My intent was to steep both teas until their end but in the heat I quickly became lightheaded. I infused the Kunlu three times (and prepared the leaves for a cold brew overnight) and infused the Jingmai seven times (and also prepared its leaves for an overnight cold brew). [Editor's note: the cold brews were fantastic!]

The aroma of the Kunlu after a 25 second steep was woodsy and caramel-like. It had an earthy (baby portobello mushrooms cooked in a cast iron skillet) taste and a long finish.  At the 30 second steep, a bark-like flavor emerged. The liquor was dry and smelled of dried fruit. The third infusion for 35 seconds yielded umami notes and stained my cheeks.

The Jingmai grabbed my attention almost immediately. After a rinse, the wet leaves released an aroma of apricots. There was also the sweetness of dried fruit like cherries and plums. This very pleasing aroma disappeared with the first infusion but the liquor had a lingering sweetness. I steeped the leaves for a second time for 30 seconds then a third time for 35 seconds. At the latter, there was a crescendo of flavors including a floral note (it's supposed to be orchid). The liquor was dry and had a long finish. At the 40 second mark, the liquor was still dry but a nutty note emerged, similar to marzipan. The fifth infusion at 50 seconds was fruit heavy. The array of flavors tapered off at 50 seconds and were mostly gone by 60 seconds. I think this was due primarily to the fact that I was experiencing tea drunkenness.

The Jingmai was my favorite of the two raw puerhs reviewed here. I look forward to preparing the other two puerhs.

Puerhs courtesy of Wymm Tea. Thank you.

July 23, 2015

Palais des Thes Grand Cru Tasting

A bit of background about Palais des Thes before the review of four Grand Cru teas. The original Palais des Thes boutique is located in the Marais, described by PdT's marketing manager, Ines Bejot, as the "most charming place of Paris." There are 35 shops worldwide with half in France and five of these located in Paris. The shops outside of France are located in tea producing or tea drinking countries. PdT founder Francois-Xavier Delmas travels to the growers that supply tea to the company and blogs about his trips at Discovering Tea.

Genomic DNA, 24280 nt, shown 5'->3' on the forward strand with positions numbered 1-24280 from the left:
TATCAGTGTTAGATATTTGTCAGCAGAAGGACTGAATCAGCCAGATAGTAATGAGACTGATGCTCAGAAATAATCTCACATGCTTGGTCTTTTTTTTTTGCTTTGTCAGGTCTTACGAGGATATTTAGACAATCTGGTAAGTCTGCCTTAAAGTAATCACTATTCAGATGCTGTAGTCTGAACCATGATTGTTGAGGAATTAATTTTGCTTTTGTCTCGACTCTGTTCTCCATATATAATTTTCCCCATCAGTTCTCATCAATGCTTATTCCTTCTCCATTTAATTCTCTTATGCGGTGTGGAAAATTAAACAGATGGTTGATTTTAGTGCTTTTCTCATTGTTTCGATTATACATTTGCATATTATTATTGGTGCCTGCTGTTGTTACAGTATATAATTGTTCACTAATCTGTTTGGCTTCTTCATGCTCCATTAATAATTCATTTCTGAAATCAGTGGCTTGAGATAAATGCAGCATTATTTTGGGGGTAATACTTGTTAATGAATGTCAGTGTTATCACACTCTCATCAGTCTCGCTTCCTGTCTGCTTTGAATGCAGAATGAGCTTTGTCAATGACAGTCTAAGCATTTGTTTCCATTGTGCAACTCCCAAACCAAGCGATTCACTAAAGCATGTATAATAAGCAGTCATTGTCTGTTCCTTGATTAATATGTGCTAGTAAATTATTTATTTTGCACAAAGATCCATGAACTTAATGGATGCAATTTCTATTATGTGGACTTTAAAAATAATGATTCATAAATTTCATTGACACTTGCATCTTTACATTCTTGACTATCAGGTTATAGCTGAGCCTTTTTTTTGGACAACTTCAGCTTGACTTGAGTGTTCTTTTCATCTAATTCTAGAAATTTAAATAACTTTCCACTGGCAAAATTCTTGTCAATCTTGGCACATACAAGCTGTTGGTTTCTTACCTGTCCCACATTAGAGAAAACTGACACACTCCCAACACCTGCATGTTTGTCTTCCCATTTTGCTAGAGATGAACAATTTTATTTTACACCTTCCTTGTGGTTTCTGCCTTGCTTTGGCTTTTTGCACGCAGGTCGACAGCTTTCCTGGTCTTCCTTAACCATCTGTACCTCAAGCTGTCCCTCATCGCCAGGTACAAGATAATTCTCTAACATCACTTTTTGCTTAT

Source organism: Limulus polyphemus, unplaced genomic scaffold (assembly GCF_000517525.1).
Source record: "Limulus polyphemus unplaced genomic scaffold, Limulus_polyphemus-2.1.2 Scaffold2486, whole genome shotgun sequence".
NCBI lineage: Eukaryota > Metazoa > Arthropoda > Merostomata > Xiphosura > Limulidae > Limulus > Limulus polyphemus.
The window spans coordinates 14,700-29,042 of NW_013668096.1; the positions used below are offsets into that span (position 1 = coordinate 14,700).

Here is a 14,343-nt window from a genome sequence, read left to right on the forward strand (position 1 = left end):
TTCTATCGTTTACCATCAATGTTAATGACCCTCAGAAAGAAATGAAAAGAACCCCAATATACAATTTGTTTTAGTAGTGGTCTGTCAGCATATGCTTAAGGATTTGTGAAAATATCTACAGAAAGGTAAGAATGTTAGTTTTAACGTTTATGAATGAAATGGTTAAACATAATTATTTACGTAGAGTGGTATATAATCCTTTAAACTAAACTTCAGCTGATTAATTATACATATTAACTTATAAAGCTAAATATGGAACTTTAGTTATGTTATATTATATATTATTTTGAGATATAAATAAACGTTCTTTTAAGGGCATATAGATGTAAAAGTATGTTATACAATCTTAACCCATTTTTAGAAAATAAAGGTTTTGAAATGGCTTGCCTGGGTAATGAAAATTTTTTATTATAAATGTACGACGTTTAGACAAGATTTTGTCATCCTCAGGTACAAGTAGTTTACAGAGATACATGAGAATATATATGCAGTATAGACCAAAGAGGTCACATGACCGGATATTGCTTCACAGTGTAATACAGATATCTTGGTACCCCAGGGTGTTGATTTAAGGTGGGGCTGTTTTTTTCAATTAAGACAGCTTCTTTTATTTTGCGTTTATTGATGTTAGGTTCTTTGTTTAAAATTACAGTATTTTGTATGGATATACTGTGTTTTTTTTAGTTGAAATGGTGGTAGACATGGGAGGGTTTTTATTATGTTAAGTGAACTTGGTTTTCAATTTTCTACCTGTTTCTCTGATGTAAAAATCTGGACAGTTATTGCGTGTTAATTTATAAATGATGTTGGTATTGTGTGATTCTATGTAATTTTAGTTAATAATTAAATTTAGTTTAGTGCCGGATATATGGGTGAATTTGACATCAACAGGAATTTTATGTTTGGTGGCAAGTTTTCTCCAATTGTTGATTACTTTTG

I had the pleasure of taking a Grand Cru tea class with tea master Cynthia Chovet. The Grand Cru Tasting is one of four classes offered at the Palais des Thes Tea School. Cynthia has many years of experience in the food and beverage industry. I was surprised to learn that she has only been with Pdt for one year; she spoke knowledgeably and passionately about the company. Cynthia's approach to the class was great! She spoke about the company, tea-ware, and the tea types and their regions, but waited for Ines and I to talk about what we tasted in each tea before offering her observations.

Four teas were prepared during the class: Silver Needle, Tawaramine Shincha Ichibancha 2015, Bao Zhong Antique 1999 (!), and Jukro.You read the year 1999 correctly. This oolong was aged for over 15 years, but I will provide more detail later on the post.

Silver Needle

Also known as Yinzhen, this Fujian white tea is made only of buds. Look at all those silvery white hairs! Even after steeping, many of the leaves remained in their original state with prominent hairs. The liquor tasted of woodsmoke and chestnuts with a sweet finish. As the tea cooled, I detected notes of green like conifer needles, specifically juniper and pine.

Tawaramine Shincha Ichibancha 2015

I felt fortunate to be able to taste a Spring 2015 Shincha! The dried leaves smelled heavenly with a deep sweet and cream aroma. The leaves appeared to leave a sort of resin on the interior of the canister. The liquor tasted like steamed spinach and mussels as well as fresh seaweed. The shincha had a long finish; the liquor stained my cheeks.

Bao Zhong Antique 1999

The antique version of Baozhong, a Taiwanese oolong, is created through a yearly refiring. The non-aged version of this tea is Bao Zhong Imperial. The steeped leaves of the Antique smelled of charred wood with a cherry aroma at the end. It was an astringent tea. Its taste is also big and bold like a California red wine.


Coincidentally, we had the best tea at the end of the tasting. Korean black teas are unusual. This tea tastes heavily of chocolate! The dried leaves smell of chocolate and the liquor tastes of chocolate cake (Cynthia) and molten brownie (Ines). Cynthia detected a nutty flavor. I detected a floral note. The PdT website offers rose geranium as a possibility. With its berry undertone, the tea reminded of a single origin 72-80% chocolate bar.

Thinking about tea and cheese pairings, I asked Cynthia for a cheese recommendation for the Jukro, and teas in general. She suggested identifying the note you want to highlight and finding a cheese with a similar flavor profile to make a match. Here's a pairing she recommends: Challerhocker, a nutty Swiss cheese, with Longjing. Cynthia's husband is a cheesemonger in Darien, Connecticut!

Grand Cru Tasting Class courtesy of Palais des Thes. Thank you.

P.S. Tea and cheese pairings at French Cheese Board and at In Pursuit of Tea.